GULYÁS, Gábor György, Ph.D.


Fighting fingerprinting: not as trivial as it looks

2013-09-30 | Gabor

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For starters

In a previous article we presented fingerprinting, the state-of-the-art tracking technique on the web. Although this method is not yet widely adopted, but due to the potential it has, this is likely to change in the (near) future. In this article we discuss how webizens should protect themselves against fingerprinting.

The Panopticlick project highlighted one of the main sources suitable for tracking, the lists of installed fonts, which still plays a central role in fingerprinting today, according to a novel Oakland paper. Therefore, disabling font detection seem to be a logical precautionary step.

In order to do so, first Flash and Java should be disabled in the settings (as these plugins can provide a list of installed fonts with unique ordering!), or temporarily removed with addons, like FlashBlock for Firefox. Secondly, for Firefox users there is a setting which allows disabling the use of custom fonts on websites. While this slightly degrades user experience, it also disables an important feature used for fingerprinting (i.e., JavaScript detection of fonts). Alternatively, tracker blocking addons can also be used for disabling the fingerprinting scripts, such as Ghostery.

The anonymity paradox

While these precautions sound reasonable, there are some important caveats to be aware of, like the anonymity paradox. This is easy to imagine: let’s pretend there is a guy in the crowd in a bank, with a mask on his face, dressed in black. While he is anonymous (his personal identity is hidden) he is also quite identifiable as he is the only one in that kind of (weird) suit. This problem could be circumvented by having more (and practically a lot) guests wearing the same outfit.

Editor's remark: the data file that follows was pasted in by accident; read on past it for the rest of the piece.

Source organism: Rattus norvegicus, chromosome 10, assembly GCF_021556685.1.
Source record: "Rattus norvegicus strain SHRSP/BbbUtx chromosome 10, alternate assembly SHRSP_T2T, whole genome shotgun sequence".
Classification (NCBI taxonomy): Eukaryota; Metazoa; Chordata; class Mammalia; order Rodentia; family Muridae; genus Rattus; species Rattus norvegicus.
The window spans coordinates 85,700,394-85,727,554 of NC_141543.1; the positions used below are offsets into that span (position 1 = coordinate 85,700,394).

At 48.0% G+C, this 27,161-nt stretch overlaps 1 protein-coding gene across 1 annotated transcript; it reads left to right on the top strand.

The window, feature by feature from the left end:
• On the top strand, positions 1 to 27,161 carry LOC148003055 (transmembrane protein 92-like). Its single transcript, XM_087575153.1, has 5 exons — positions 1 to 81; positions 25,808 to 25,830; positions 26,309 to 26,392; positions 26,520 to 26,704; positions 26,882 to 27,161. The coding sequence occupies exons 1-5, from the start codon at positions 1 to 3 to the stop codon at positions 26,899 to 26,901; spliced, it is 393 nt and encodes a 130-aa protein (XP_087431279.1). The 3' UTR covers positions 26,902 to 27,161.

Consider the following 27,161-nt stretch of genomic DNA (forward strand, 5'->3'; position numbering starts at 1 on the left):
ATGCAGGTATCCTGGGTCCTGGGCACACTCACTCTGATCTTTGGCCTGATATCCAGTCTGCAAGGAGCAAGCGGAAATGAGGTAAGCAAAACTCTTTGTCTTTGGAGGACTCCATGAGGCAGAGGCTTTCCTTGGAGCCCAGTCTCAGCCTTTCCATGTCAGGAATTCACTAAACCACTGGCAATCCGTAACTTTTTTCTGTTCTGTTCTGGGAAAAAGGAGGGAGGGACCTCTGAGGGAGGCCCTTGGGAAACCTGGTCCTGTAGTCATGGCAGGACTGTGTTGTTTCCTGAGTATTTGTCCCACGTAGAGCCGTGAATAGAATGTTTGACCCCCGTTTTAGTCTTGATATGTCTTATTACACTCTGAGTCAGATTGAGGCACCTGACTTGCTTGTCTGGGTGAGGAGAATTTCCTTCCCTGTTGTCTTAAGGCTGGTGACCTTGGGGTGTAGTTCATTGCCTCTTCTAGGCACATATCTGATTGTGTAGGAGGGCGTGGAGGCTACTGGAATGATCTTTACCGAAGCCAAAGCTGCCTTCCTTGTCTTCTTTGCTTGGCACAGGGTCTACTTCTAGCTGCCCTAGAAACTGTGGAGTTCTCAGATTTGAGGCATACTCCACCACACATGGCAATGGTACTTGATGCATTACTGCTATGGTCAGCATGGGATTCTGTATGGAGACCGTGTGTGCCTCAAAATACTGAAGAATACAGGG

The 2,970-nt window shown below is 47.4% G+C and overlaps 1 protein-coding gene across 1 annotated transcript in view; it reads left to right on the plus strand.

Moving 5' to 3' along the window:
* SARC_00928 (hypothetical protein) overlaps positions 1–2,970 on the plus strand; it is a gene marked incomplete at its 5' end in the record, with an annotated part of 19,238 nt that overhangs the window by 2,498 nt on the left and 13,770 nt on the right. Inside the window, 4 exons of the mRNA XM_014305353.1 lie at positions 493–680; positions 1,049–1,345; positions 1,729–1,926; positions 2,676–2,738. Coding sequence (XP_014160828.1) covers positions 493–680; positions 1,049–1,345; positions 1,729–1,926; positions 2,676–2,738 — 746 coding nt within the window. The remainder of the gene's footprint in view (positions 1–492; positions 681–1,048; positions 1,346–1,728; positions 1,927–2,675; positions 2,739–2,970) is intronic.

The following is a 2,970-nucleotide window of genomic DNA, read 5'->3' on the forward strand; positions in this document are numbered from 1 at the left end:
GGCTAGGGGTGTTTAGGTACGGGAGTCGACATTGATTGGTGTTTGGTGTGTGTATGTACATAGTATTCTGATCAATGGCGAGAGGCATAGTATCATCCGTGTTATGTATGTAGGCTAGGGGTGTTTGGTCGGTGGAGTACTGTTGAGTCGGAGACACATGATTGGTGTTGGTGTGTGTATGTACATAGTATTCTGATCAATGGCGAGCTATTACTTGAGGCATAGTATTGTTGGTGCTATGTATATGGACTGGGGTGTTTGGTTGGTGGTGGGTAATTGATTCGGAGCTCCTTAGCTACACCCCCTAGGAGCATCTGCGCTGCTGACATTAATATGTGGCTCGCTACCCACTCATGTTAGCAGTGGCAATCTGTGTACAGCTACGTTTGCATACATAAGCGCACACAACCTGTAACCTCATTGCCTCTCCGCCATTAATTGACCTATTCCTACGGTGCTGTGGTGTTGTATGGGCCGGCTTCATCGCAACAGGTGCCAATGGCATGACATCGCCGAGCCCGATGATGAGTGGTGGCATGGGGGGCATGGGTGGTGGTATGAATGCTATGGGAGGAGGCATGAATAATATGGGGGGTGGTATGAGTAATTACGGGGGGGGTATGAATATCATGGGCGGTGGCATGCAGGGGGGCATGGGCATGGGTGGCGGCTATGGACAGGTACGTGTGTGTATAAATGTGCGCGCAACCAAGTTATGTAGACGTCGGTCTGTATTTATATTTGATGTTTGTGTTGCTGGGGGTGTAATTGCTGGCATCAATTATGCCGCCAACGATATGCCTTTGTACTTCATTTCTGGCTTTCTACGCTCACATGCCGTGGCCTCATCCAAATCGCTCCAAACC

This paradox is also applicable for fingerprinting: if someone uses privacy-safe, but rarely chosen settings, opposite as expected, this can increase the number of attributes available for fingerprinting. For instance, this was the case for the Privoxy users participating in the Panopticlick project: there were only a few users, so their settings made them even more unique. Therefore, more widely adopted privacy-enhancing utilities should be favored for protection.

Anonymous web browsers and other solutions

As continuously developed and fingerprint-aware anonymous web browsers have large user basis, these seem to be the most suitable choices. For instance, the two of the strongest possible picks, JondoFox and Tor Browser Bundle are based on preset Firefox Portables, including vital (and only the necessary!) extensions for protecting user privacy. In addition, these Firefox variants are rebuilt from the sources in order to incorporate additional features, like the custom settings limiting the number of font load attempts and accessible fonts (these can be even found in the settings as browser.display.max_font_count and browser.display.max_font_attempts). Furthermore, anonymous web browsers protect their users against regular privacy-infringing attempts (e.g., cookie and IP tracking).

Nowadays, these choices seem to be effective enough for avoiding fingerprinting; however, there is no scientific evidence rigorously confirmation for this. If someone is looking for more concrete-proof protection, she may use techniques providing more user control (for less comfort), like using specific virtual machines for consuming content on the internet – although that may seem to be a bit paranoid for an average user. Tracking companies fortunately have limited resources, and while only the minority is using privacy-enhancing technologies for browsing, they will not probably care dealing with them.

This post was originally written for the Tresorit Blog.

Tags: tracking, device fingerprint, fingerprint blocking

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